August 16, 2012 - Updated on January 20, 2016

Will intelligence services be asked to identify "anti-Romanian" journalists?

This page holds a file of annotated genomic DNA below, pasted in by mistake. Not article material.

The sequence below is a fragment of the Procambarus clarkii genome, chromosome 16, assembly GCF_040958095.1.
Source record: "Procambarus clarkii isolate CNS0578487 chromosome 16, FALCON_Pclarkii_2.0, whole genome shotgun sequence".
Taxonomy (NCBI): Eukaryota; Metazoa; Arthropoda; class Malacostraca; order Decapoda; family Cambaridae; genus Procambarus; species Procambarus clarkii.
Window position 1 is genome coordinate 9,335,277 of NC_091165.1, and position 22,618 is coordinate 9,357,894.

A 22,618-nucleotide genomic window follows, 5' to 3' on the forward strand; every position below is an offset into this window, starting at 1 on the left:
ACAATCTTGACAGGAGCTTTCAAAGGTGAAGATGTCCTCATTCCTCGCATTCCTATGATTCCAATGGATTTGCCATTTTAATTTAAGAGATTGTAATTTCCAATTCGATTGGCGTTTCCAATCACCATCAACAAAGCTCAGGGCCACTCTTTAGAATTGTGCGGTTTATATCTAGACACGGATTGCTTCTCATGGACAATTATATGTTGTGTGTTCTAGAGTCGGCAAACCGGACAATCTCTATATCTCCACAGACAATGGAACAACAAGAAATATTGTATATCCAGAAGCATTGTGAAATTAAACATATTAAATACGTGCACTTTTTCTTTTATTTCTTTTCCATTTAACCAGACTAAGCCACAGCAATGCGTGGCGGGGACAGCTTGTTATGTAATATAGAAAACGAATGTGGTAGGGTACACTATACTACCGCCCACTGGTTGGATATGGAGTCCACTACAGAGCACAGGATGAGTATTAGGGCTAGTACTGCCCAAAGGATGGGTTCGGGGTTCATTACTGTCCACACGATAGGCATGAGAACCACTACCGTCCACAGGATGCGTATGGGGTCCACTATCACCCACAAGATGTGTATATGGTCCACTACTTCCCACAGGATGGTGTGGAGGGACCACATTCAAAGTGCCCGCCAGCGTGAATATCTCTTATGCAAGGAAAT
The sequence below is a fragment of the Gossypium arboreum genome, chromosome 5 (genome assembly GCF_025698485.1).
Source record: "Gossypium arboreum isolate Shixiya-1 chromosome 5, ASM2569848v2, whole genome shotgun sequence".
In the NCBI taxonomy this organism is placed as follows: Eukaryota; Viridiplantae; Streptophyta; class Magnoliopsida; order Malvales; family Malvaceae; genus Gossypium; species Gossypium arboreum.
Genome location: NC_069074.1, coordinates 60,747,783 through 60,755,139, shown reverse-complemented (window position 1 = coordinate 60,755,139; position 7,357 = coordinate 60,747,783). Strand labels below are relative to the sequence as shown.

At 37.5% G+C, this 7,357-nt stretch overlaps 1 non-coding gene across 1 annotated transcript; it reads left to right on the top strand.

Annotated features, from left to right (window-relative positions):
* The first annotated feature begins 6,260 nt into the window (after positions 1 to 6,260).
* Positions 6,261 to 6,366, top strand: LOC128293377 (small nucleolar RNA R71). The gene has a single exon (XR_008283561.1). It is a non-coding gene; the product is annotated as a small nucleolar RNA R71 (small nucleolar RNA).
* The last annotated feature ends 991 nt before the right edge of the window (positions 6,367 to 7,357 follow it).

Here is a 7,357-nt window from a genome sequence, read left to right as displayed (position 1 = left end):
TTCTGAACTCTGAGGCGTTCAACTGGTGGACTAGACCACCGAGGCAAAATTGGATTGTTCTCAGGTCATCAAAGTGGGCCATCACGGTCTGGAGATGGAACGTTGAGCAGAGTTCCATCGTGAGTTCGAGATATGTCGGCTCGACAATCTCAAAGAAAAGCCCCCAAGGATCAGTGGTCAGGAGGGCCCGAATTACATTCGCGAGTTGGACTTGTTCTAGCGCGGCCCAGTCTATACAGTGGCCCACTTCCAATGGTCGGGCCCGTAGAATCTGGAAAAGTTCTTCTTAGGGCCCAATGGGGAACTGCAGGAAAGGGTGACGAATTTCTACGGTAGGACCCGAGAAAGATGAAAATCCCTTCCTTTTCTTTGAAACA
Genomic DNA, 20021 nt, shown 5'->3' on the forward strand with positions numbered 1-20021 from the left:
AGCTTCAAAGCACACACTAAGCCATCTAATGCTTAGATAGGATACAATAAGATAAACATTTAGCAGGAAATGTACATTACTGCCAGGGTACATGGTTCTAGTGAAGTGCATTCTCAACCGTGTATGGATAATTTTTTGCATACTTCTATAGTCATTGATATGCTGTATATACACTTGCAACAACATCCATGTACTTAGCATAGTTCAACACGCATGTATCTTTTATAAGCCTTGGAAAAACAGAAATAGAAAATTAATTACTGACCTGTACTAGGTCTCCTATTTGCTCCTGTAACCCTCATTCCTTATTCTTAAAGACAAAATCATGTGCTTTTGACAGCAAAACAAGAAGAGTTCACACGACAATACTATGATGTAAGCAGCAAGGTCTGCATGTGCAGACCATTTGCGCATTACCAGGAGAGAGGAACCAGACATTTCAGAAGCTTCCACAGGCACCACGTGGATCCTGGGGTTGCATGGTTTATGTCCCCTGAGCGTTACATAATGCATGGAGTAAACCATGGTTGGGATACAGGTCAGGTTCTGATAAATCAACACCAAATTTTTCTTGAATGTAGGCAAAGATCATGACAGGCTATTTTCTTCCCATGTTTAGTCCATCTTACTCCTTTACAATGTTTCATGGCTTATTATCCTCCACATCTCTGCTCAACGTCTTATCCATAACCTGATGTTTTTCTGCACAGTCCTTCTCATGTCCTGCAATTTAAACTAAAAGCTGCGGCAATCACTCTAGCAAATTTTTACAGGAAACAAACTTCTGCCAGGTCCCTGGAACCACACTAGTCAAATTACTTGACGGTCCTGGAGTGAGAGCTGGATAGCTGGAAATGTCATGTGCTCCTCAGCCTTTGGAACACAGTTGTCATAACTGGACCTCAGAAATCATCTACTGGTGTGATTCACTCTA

în limba română Reporters Without Borders and its Romanian partner organization, the Active Watch-Media Monitoring Agency (AW-MMA), condemn the climate of intimidation that has developed in recent weeks towards journalists critical of the current political crisis and the government's actions. The two organizations are particularly disturbed by interim President Crin Antonescu's announcement on 8 August that he intends to use the external intelligence service to "understand the mechanism by which the country's image has been demolished in two weeks as part of an organized, coordinated and funded action." The president added: " We need to know who did this." At the same time, government officials and a sector of the press have in recent weeks been accusing certain journalists of undermining Romania's image abroad. "We are alarmed by the increasingly perverse stance being taken by some Romanian politicians and media," Reporters Without Borders said. "Trying to scapegoat Romanian or foreign journalists for the current political turmoil is unacceptable. The renewed use of paranoid, hate-filled rhetoric towards many journalists should be taken very seriously by Romania's European partners. We fear that this sickening climate will deal a major setback to freedom of information. Active Watch added: "Antonescu's announcement is a serious threat to freedom of expression and a clear act of intimidation towards the ruling coalition's critics. Such statements violate the principles of a democratic state and exacerbate the already extreme tension. Finding scapegoats, accusing 'enemies of the people' of sullying the country's image and being 'conspirators' in the pay of foreigners, is sadly reminiscent of the practices of dictatorships, especially the communist regime that ruled Romania until 1989." The two organizations call on the entire political class to respect diversity of opinion and the media's role in a democratic society. Ruling coalition senator Dan Sova accused Carmen Valica, a journalist with the state-owned broadcaster RRA, in early July of being behind European commissioner for justice Viviane Reding's criticism of the Romanian government. Senator Sova insisted that she had influenced Reding by asking her about the imminent arrest of constitutional court judges. Valica was questioned on 10 July by state radio's ethics committee, which said there were no grounds for the accusation. Sova has meanwhile been given a ministerial position in the government. A few days before the attack on Valica, Spanish journalist Raúl Sánchez Costa, the Madrid-based El País' correspondent, was accused of being an "agent of influence" in the service of Traian Basescu – the president who was suspended after a dispute with the government – on the grounds that he received a training grant six years ago from the Romanian Cultural Institute (ICR), an entity close to Basescu. Launched by Norica Nicolai, a ruling coalition Member of the European Parliament, the campaign against Sánchez was enthusiastically relayed by the Cotidianul news website and other pro-government medial, especially as Sánchez was well-known for subjecting Prime Minister Victor Ponta to a difficult interview. Some media have made similar accusations against other journalists. Le Monde correspondent Mirel Bran and Liliana Ciobanu, a freelance who reports for The Economist and CNN, have been the targets of a violent Cotidianul campaign. Ciobanu, who has written articles critical of the government, was branded as an "anti-Romanian agent" suspected of taking orders from Basescu. There have been similar attacks on other journalists working for foreign media such as Keno Verseck (Der Spiegel and Deutsche Welle), Karl-Peter Schwarz, Vlad Odobescu (ARA and USA Today), Ruby Russell, Laura Boromir (Der Standard) and Kim Lane Scheppele. "Polarization of the Romanian media is not new," Reporters Without Borders and Active Watch added. "But it is very worrying to see the governing fanning the flames, putting a conspiracy theory about and attacking critical views so violently. The accusations against journalists are part of the same political strategy that led the ruling coalition to bring criminal charges against certain opposition figures, accusing them of 'spreading false information endangering national security'." The conflict between President Basescu and the ruling coalition led by the PSD and the PNL has caused a major political crisis since July. The coalition's attempts to crush its opponent have raised concern in the European Union about respect for the constitution and independent institutions. Parliament voted to remove Basescu and had its decision ratified in a referendum on 29 July. But the turnout fell short of the required 50 per cent and the constitutional court must now decide whether the referendum was valid. Antonescu, a ruling coalition member, is meanwhile acting as interim president until a decision on Basescu's fate is taken. The attitude of politicians towards the media is a recurring source of concern in Romania, which is ranked 47th out of 179 countries in the latest Reporters Without Borders press freedom index. In 2010, the media were identified as a "national security vulnerability" in a national defence strategy review that was commissioned by President Basescu and was ratified by the Supreme Council for National Defence. Picture: Crin Antonescu (Credit: AFP / Andrei Pungovschi)